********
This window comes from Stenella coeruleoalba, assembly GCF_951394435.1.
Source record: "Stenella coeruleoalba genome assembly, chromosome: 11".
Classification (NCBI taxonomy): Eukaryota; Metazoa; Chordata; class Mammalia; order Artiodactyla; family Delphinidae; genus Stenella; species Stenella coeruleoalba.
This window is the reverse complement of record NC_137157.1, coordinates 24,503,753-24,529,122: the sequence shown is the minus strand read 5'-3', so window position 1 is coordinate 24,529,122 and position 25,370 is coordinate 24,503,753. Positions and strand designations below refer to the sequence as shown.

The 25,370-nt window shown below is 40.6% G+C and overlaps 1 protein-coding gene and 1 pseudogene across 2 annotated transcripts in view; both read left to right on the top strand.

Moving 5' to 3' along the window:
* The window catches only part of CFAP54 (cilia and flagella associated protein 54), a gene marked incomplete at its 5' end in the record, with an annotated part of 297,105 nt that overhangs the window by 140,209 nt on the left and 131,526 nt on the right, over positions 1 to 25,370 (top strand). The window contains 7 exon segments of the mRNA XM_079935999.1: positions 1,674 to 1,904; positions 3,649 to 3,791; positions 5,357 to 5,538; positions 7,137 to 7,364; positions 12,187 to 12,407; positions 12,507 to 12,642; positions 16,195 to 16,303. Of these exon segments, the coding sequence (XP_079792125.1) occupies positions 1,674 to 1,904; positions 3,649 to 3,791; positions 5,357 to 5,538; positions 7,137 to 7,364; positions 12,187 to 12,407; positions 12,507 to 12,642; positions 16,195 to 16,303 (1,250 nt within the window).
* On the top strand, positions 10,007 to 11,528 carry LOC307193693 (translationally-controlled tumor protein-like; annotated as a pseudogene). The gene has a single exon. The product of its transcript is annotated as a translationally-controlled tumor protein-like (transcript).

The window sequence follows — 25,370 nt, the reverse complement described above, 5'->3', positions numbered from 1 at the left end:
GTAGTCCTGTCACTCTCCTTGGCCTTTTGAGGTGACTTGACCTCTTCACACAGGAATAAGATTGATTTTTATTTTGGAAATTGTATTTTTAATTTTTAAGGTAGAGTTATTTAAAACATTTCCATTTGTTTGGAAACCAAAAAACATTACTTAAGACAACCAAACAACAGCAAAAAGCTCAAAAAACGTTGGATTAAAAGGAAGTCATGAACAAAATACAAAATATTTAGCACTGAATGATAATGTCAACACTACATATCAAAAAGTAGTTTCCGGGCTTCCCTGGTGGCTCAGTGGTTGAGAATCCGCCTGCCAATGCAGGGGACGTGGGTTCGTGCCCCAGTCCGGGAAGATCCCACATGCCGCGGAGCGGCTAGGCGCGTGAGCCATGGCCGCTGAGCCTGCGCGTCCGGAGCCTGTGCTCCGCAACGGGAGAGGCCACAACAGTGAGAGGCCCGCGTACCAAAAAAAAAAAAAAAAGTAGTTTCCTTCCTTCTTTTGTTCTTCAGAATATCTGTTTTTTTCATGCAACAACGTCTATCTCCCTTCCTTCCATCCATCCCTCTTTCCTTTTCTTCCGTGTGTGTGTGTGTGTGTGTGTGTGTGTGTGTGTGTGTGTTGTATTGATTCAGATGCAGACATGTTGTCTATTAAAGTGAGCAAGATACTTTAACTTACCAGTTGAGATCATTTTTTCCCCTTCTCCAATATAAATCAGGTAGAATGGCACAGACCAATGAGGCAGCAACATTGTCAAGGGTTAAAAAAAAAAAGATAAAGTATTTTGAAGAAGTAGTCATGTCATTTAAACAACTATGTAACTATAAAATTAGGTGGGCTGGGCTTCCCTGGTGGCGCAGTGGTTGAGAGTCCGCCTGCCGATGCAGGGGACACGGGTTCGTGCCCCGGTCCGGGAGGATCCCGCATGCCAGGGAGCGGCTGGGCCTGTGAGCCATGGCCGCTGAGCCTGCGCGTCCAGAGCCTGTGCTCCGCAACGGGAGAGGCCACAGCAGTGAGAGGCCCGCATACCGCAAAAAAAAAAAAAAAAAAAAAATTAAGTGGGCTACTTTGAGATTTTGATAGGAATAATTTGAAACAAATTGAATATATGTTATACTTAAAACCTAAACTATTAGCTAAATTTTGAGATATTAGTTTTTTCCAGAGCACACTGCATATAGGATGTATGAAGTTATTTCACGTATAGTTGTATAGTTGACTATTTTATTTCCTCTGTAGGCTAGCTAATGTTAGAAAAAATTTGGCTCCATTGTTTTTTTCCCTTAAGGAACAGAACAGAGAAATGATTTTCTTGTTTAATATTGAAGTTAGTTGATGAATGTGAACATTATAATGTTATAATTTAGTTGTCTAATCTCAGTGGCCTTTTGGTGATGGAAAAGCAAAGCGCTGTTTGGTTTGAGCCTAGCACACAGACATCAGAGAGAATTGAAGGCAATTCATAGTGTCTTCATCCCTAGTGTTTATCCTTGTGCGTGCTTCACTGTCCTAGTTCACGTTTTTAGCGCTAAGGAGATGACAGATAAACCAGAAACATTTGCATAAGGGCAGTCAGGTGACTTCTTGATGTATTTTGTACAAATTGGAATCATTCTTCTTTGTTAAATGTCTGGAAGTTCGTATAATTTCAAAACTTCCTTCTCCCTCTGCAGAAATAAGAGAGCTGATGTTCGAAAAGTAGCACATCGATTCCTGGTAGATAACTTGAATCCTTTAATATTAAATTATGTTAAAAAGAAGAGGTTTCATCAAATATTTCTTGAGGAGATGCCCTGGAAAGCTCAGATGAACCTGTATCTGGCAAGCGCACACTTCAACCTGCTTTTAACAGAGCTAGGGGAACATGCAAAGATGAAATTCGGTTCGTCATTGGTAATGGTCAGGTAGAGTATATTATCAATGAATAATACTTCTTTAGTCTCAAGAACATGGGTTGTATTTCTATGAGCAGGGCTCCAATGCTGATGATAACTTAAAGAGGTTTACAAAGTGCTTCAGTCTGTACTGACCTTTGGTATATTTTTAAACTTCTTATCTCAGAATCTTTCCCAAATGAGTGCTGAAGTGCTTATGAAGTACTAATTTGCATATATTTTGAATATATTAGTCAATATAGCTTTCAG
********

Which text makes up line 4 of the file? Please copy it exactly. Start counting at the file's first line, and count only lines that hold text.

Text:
This window is the reverse complement of record NC_137157.1, coordinates 24,503,753-24,529,122: the sequence shown is the minus strand read 5'-3', so window position 1 is coordinate 24,529,122 and position 25,370 is coordinate 24,503,753. Positions and strand designations below refer to the sequence as shown.